17. Disinfect all break rooms, restrooms, and other common areas frequently and in accordance with a routine schedule.
  18. Consider making special modifications for vulnerable employee and customer populations, such as special hours of operation for customers over 65 years old and low-contact roles for vulnerable employees.
  19. If using gloves, instruct employees to wash their hands before putting on, and after taking off, the gloves, and to follow CDC guidelines on how to take off gloves.
  20. Train all employees on the importance of frequent handwashing and the use of hand sanitizers with at least 60% alcohol content and give employees clear instruction to avoid touching hands to face.
  21. Train all employees on symptom detection, sources of high risk to COVID-19, COVID-19 exposure prevention measures, and employee leave benefits/policies.
  22. Establish a safety team or designate certain employees to monitor workplace safety, conduct safety trainings, and carry out health screenings.
  23. Conduct demonstrations and training sessions to introduce new skills to staff before activities officially resume, including (i) how to practice physical distancing, (ii) how to properly sanitize surfaces and wash hands, (iii) how to properly wear and clean face coverings, (iv) how to follow the floor markings in the premises, and (v) how to handle interactions with other employees and customers.
  24. Document all COVID-19 related trainings, training completions, and communications to employees regarding operational changes or positive cases in the workplace.
  25. Identify employee stressors and mitigate employee anxiety about going back to work through clear and transparent communication, listening, and surveying employees regularly.  Provide training and updates to employees on new and pre-existing wellness programs offered by or through the business.
  26. Instruct employees to not use other employees’ workstations or other work tools and equipment, where possible.  If necessary, clean and disinfect them before and after use.  Instruct employees to regularly clean and disinfect frequently touched objects around them.
  27. Utilize a variety of communication channels and materials, including email, text messages, posters/digital displays to inform employees of what to expect when returning to work, including new entrance guidelines, sanitization requirements, physical distancing, capacity limits, face covering requirements, etc.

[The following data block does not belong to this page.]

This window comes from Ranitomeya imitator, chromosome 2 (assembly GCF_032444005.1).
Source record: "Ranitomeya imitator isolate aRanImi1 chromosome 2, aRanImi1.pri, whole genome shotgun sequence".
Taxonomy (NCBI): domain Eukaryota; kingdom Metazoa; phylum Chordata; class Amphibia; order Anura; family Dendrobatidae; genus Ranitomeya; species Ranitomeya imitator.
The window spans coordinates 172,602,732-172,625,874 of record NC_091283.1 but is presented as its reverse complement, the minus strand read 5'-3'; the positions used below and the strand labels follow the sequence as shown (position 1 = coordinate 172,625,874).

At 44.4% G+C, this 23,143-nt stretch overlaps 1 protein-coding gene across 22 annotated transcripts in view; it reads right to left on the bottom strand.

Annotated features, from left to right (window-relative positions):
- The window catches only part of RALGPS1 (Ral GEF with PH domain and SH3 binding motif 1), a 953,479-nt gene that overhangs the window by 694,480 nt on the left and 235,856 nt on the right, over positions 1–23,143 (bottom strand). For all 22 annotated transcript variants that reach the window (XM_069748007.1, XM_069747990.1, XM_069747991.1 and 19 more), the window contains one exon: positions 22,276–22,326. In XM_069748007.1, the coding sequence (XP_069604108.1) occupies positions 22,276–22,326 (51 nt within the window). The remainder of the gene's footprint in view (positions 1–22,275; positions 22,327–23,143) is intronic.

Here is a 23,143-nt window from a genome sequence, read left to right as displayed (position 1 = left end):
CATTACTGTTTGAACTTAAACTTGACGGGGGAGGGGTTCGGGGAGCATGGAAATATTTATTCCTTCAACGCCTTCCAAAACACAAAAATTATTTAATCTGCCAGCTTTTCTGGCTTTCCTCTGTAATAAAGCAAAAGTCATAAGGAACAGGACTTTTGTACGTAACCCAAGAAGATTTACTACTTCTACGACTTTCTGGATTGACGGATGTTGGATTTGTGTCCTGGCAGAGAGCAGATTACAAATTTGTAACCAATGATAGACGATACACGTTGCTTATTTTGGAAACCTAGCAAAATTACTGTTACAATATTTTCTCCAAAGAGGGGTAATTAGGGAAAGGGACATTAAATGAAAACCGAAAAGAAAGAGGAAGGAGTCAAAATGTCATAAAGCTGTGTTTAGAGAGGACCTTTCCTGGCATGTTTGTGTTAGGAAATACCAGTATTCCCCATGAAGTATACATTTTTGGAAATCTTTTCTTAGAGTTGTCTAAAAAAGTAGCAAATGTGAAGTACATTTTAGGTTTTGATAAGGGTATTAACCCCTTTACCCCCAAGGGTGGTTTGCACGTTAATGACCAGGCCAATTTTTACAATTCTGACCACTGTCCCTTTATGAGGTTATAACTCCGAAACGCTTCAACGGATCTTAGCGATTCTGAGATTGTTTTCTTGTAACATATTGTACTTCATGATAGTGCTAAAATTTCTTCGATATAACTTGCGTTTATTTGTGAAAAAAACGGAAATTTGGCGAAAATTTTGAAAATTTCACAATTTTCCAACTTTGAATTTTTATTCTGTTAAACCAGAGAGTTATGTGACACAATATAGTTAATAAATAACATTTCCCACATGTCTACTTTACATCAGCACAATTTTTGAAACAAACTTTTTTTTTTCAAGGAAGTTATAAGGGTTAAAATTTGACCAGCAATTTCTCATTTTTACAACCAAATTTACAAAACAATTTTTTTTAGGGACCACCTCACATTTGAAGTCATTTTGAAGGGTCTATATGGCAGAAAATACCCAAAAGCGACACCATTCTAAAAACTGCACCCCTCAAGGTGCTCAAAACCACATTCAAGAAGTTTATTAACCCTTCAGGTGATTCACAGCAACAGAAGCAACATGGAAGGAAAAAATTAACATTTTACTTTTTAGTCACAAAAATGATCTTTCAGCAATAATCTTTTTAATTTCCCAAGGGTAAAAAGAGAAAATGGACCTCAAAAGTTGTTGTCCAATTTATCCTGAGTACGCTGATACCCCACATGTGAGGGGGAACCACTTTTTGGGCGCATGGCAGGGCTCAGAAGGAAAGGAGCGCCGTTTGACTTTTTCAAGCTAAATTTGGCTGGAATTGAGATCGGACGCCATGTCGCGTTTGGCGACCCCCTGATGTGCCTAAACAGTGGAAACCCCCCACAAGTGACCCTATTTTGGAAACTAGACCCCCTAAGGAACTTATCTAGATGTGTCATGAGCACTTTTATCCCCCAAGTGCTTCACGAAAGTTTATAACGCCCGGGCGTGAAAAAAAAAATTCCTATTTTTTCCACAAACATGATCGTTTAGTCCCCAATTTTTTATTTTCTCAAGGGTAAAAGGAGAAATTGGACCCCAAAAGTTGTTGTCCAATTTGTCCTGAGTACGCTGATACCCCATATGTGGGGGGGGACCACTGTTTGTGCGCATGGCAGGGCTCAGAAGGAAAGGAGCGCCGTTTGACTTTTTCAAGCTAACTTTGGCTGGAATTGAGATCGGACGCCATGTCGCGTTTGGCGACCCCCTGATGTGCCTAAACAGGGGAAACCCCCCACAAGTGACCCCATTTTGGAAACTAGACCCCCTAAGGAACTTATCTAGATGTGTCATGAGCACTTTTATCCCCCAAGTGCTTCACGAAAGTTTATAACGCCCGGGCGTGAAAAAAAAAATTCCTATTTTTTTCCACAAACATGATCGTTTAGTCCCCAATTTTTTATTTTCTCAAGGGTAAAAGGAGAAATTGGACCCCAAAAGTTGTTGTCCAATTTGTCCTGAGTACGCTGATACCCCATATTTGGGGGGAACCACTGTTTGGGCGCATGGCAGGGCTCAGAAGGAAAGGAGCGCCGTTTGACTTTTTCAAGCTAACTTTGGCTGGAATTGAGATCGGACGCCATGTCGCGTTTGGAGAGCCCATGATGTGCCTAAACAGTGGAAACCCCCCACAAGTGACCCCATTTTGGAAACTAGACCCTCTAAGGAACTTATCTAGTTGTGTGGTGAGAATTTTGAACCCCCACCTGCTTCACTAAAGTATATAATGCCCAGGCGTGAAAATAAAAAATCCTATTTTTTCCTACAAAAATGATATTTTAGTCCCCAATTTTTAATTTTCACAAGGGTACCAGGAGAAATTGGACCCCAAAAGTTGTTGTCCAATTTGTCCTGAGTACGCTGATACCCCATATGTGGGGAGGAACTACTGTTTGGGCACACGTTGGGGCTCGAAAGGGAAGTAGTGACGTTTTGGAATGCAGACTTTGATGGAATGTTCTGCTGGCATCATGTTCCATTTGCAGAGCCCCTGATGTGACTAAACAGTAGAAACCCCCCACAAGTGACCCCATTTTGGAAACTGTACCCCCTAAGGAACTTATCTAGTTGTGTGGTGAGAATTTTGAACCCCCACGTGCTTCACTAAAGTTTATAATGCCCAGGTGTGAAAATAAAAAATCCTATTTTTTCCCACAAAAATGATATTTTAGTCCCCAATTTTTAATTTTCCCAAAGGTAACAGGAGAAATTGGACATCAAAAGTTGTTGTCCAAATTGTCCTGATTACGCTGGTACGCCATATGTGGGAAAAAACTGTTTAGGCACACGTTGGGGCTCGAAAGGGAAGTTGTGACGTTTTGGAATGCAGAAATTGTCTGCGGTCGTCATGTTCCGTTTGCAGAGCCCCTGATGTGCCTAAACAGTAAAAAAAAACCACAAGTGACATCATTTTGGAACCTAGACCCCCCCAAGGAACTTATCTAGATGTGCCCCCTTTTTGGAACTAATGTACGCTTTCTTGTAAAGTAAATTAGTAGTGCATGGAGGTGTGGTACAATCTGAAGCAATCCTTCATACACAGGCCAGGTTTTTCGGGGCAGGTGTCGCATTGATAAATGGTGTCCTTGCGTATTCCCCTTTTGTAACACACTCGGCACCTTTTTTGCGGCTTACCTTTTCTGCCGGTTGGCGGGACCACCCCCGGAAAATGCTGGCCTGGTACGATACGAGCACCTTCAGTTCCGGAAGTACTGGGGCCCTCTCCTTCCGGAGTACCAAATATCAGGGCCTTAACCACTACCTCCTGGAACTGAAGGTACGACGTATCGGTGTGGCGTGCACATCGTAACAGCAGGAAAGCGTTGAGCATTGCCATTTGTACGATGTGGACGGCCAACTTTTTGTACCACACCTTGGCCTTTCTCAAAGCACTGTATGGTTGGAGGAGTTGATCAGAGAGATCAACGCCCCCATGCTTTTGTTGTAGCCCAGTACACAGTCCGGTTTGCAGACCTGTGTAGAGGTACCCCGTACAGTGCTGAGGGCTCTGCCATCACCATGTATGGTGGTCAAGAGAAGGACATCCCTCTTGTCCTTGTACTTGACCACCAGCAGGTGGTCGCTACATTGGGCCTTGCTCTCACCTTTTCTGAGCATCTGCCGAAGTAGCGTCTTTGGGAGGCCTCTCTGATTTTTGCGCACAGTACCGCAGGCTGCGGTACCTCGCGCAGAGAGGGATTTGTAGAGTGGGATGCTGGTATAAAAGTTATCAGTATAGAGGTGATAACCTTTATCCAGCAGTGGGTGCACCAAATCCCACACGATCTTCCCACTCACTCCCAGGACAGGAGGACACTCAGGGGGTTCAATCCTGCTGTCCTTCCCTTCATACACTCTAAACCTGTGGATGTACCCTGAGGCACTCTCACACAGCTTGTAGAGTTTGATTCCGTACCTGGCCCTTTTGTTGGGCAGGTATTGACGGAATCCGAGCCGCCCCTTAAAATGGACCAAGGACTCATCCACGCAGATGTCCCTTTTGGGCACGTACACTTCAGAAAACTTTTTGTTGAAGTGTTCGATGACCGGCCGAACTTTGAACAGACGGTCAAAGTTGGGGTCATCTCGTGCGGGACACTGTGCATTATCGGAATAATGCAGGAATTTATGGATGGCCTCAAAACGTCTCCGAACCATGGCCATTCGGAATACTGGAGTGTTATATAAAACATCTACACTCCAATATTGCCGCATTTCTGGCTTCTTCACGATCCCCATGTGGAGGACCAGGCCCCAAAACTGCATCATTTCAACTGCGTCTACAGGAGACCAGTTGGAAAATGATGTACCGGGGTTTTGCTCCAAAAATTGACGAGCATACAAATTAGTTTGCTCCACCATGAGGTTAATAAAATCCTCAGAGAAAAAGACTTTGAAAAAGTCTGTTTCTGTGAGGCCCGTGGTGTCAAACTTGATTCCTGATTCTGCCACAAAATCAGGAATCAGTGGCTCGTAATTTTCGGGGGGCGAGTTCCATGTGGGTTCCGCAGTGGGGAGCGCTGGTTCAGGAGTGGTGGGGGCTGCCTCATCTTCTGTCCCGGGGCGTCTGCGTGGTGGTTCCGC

28. Face shields should be provided to, and worn by, employees when servicing customers who have removed their face coverings to eat and drink. Such face shield is to be worn in addition to the cloth face covering.

IV. Facility Safety

  1. The HVAC system is in good, working order and, to the maximum extent possible, ventilation has been increased.  Consider installing portable high-efficiency air cleaners, upgrading the building’s air filters to the highest efficiency possible, and making other modifications to increase the quantity of outside air and ventilation in all areas of the premises.
  2. For facilities that have not been operating, flush each of the hot and cold-water fixtures for five minutes prior to reopening to replace stale water in the facility’s plumbing with a fresh and safe water supply.
  3. Thoroughly clean and sanitize/disinfect the premises prior to re-opening, using products approved for such use against COVID-19.  Thereafter, thoroughly clean and sanitize/disinfect the premises at least nightly.
  4. Ensure that deliveries made to the business are conducted away from high traffic areas and the public.  Eliminate person-to-person contact for deliveries, whenever possible.
  5. Develop and routinely follow a cleaning and disinfection plan for high-touch surfaces and access areas. Consider engaging a third-party cleaning company to assist with the increased cleaning demand, as needed, and keep a log to monitor completion.
  6. Disinfect common areas and frequently touched objects related to customer pickup and payment (e.g., tables, doorknobs or handles, credit card readers) on an hourly basis during business hours using EPA approved disinfectants.  Disinfect all payment portals, pens, and styluses after each use.
  7. Clean and disinfect all restrooms on an hourly basis using approved EPA disinfectants.
  8. Ensure that hand sanitizer, tissues, and trash cans are available to the public at or near the entrance of the facility.  Consider installing touchless options for hand sanitizer, soap, paper towels, and trash disposal.
  9. Customers should enter through doors that are propped open (which may be evaluated for approval based on overall vermin exposure) or automated, if possible.
  10. Customers who refuse to wear a cloth face covering may be refused service and asked to leave.
  11. Customers arriving at the site with children must ensure that their children stay next to a parent, avoid touching any other person or any item that does not belong to them, and are wearing face coverings if age permits.
  12. Encourage cashless transactions. If reasonable, ask customers to swipe their own credit/debit cards, and fully sanitize card readers between each guest use.  Provide and encourage the use of contactless payment options where possible, such as through a phone app or online order.
  13. Log all persons who come on-site for purposes of supporting public health contact tracing.
  14. Explore outdoor options for breaks and lunch times, if available and safe.
  15. Ensure adequate storage of necessary materials to meet PPE and cleaning requirements.
  16. Post signage to communicate applicable health and safety guidelines to all employees, including a contact person to report violations.
  17. Fully equip spaces such as dining rooms, host stands, and kitchens with proper sanitation products, including hand sanitizer and sanitizing wipes for all employees directly assisting customers.
  18. Follow all food safety practices outlined in the California Retail Food Code.  Keep hot food hot (135 °F or above) and cold food cold (41 °F or below).  Thoroughly cook foods as required under the Code.
  19. Clean and sanitize utensils and equipment at the required frequency outlined in the California Retail Food Code.